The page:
The BBC Is Mounting Their Case Against Samira Ahmed As She Fights For Equal Pay

Someone has to step forward. For real change to happen, it takes someone putting their neck on the line — which is why Samira Ahmed and her gender discrimination case against the BBC deserves our attention.

In the midst of the Brexit and general election chaos, it’s important to remember that there is other impactful news happening that doesn’t get the coverage it deserves. And as Ahmed arrived at the central London tribunal this week, other BBC presenters have been standing with her. Naga Munchetty, Jane Garvey, Richard Coles, and Aasmah Mir have all made appearances at the tribunal case — a clear illustration of its gravity.

The basis of the case is simple — Ahmed was paid £440 an episode for presenting Newswatch from 2012, while Jeremy Vine was paid £3,000 an episode for presenting Points of View. Both shows feature audience feedback, both are very short. But the more you start to unpack it, the more ludicrous it becomes.

While many have argued that Vine is a bigger household name — which may certainly be true — the numbers don’t back up the idea of him being a larger draw for audiences. Firstly, Ahmed’s team has rightly pointed out that Newswatch attracts about 1.6 million combined viewers across the BBC News channel and BBC One – which is over double that of Points of View.

But then things get very strange indeed. The BBC argues that they are different types of programs — a fair enough point, to a degree. But the broadcaster is arguing that Points of VIew is an entertainment show, while Newswatch is a “serious programme, which deals with matters seriously”. In other words, Ahmed’s show is more serious, requires more expertise, gets twice as many viewers…. so it should pay less — 85 percent less.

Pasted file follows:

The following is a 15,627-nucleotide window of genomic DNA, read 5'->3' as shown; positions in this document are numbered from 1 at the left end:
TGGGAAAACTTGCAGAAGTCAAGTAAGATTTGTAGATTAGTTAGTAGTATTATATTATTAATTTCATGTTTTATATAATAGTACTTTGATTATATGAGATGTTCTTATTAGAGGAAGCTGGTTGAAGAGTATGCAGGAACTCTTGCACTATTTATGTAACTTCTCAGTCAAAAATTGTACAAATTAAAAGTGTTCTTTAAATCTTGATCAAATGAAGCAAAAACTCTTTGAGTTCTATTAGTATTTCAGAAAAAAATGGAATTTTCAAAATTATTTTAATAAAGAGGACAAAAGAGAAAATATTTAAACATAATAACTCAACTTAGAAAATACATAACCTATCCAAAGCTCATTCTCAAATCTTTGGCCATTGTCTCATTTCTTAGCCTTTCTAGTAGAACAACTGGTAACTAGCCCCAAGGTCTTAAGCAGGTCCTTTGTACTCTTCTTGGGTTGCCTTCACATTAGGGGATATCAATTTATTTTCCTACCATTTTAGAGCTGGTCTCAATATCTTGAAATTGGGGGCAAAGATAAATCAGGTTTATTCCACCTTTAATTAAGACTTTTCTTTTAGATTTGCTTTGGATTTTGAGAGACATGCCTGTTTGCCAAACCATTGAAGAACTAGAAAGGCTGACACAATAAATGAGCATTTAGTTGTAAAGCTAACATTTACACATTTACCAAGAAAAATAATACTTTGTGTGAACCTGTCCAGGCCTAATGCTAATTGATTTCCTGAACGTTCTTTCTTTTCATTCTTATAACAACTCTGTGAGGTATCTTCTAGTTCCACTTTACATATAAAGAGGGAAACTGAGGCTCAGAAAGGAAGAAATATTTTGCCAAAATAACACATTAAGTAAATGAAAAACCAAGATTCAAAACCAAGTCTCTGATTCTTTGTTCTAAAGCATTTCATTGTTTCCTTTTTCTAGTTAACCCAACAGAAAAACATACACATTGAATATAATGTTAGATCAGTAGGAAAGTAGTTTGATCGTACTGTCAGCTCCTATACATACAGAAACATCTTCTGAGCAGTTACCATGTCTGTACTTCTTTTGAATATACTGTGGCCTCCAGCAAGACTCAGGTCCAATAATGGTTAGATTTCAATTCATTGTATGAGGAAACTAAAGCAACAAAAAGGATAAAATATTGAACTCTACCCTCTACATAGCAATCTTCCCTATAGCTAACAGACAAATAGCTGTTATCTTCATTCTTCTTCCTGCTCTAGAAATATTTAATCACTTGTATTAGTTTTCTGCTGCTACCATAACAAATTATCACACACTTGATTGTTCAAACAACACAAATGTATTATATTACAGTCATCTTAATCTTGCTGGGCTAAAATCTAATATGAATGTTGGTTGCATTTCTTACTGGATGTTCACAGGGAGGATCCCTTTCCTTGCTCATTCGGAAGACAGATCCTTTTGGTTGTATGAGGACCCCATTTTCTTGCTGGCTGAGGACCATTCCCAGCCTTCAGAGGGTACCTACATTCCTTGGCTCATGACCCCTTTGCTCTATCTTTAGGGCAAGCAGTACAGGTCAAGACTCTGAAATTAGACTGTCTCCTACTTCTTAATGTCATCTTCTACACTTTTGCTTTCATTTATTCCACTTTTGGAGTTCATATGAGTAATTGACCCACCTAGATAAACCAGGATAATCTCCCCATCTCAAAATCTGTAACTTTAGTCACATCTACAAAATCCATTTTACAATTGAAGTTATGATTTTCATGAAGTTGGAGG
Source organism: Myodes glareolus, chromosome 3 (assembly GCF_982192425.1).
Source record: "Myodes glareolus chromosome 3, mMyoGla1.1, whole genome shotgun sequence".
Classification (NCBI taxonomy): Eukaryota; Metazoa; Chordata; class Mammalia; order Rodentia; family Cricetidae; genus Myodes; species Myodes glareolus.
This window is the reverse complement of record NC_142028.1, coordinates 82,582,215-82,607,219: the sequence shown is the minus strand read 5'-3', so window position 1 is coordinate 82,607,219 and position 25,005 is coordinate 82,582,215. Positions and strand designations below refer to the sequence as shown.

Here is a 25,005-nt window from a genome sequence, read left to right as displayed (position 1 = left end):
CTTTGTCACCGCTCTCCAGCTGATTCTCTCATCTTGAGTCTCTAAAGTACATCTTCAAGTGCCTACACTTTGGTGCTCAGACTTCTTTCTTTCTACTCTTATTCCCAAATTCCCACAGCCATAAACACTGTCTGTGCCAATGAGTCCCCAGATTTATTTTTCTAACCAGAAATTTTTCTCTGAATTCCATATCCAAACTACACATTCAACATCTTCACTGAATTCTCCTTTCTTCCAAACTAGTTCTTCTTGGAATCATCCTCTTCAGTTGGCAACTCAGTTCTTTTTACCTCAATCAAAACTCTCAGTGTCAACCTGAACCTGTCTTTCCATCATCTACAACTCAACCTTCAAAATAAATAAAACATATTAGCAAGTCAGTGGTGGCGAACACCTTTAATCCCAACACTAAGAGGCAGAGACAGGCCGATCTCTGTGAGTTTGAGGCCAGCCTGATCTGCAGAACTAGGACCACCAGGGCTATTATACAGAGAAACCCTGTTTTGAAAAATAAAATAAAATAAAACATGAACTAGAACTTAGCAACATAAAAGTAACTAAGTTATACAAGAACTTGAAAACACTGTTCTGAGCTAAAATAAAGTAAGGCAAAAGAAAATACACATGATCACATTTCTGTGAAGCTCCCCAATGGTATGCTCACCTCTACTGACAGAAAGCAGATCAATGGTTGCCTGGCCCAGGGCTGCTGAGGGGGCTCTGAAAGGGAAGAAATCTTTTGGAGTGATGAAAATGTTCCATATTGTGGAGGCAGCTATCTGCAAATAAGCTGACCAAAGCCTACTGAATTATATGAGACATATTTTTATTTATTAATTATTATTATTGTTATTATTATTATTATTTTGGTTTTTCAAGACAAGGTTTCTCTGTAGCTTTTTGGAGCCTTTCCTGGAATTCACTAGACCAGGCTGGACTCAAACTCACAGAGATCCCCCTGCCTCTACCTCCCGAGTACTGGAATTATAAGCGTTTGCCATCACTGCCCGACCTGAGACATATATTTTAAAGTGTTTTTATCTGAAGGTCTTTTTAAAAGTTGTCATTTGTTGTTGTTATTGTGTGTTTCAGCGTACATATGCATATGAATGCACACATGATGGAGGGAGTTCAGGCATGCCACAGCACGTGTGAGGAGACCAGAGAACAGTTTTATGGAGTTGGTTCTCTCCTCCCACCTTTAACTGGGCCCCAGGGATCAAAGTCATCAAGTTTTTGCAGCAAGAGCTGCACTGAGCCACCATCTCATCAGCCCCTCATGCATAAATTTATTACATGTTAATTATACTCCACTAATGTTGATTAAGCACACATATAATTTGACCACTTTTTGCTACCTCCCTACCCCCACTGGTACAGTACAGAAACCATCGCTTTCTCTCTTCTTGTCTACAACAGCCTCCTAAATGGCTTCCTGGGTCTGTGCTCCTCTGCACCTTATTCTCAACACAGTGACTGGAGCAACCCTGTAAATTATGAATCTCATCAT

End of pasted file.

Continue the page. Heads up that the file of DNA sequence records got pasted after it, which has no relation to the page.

The galling and completely counterintuitive nature of the BBC’s defense shows just how important it is that people like Ahmed have the courage to step forward. This type of twisted logic and sexism is allowed to float on behind the scenes, shaping entire news agencies, unless it’s dragged, kicking and screaming, into the light.

And its influence is already showing. Even as the trial continues, it has been reported that a slew of other gender discrimination cases are being brought against the BBC.

“We know that this is a case Samira did not want to bring,”  a spokesperson for the BBC Women campaign group said. “BBC managers had every opportunity to pay her equally for equal work in line with the law. We stand with Samira as she stands with so many of us facing similar battles.”

Keep watching — because Ahmed deserves our attention.